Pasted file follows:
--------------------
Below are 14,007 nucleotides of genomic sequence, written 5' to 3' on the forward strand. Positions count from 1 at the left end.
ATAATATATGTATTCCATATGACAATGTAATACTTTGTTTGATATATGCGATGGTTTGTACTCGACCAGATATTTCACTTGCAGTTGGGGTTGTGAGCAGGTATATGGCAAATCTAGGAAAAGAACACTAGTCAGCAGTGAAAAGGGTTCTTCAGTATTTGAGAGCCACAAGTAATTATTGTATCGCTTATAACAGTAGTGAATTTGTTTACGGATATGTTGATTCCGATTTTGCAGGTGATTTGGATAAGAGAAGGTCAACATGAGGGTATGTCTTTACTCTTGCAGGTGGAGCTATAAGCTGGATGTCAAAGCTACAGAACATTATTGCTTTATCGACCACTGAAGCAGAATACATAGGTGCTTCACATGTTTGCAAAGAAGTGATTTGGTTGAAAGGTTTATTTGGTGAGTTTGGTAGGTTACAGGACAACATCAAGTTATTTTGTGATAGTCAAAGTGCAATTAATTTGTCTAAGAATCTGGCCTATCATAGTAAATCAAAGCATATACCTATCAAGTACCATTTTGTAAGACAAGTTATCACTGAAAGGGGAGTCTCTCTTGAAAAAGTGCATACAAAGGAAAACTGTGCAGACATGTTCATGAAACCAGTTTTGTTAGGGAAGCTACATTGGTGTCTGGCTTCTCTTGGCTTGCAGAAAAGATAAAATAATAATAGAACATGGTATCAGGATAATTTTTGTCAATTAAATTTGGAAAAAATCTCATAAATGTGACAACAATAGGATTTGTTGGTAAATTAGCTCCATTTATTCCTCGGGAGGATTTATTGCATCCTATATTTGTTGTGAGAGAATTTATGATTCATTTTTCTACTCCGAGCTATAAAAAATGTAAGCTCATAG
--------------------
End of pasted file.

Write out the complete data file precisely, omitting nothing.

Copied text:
Below are 14,007 nucleotides of genomic sequence, written 5' to 3' on the forward strand. Positions count from 1 at the left end.
ATAATATATGTATTCCATATGACAATGTAATACTTTGTTTGATATATGCGATGGTTTGTACTCGACCAGATATTTCACTTGCAGTTGGGGTTGTGAGCAGGTATATGGCAAATCTAGGAAAAGAACACTAGTCAGCAGTGAAAAGGGTTCTTCAGTATTTGAGAGCCACAAGTAATTATTGTATCGCTTATAACAGTAGTGAATTTGTTTACGGATATGTTGATTCCGATTTTGCAGGTGATTTGGATAAGAGAAGGTCAACATGAGGGTATGTCTTTACTCTTGCAGGTGGAGCTATAAGCTGGATGTCAAAGCTACAGAACATTATTGCTTTATCGACCACTGAAGCAGAATACATAGGTGCTTCACATGTTTGCAAAGAAGTGATTTGGTTGAAAGGTTTATTTGGTGAGTTTGGTAGGTTACAGGACAACATCAAGTTATTTTGTGATAGTCAAAGTGCAATTAATTTGTCTAAGAATCTGGCCTATCATAGTAAATCAAAGCATATACCTATCAAGTACCATTTTGTAAGACAAGTTATCACTGAAAGGGGAGTCTCTCTTGAAAAAGTGCATACAAAGGAAAACTGTGCAGACATGTTCATGAAACCAGTTTTGTTAGGGAAGCTACATTGGTGTCTGGCTTCTCTTGGCTTGCAGAAAAGATAAAATAATAATAGAACATGGTATCAGGATAATTTTTGTCAATTAAATTTGGAAAAAATCTCATAAATGTGACAACAATAGGATTTGTTGGTAAATTAGCTCCATTTATTCCTCGGGAGGATTTATTGCATCCTATATTTGTTGTGAGAGAATTTATGATTCATTTTTCTACTCCGAGCTATAAAAAATGTAAGCTCATAG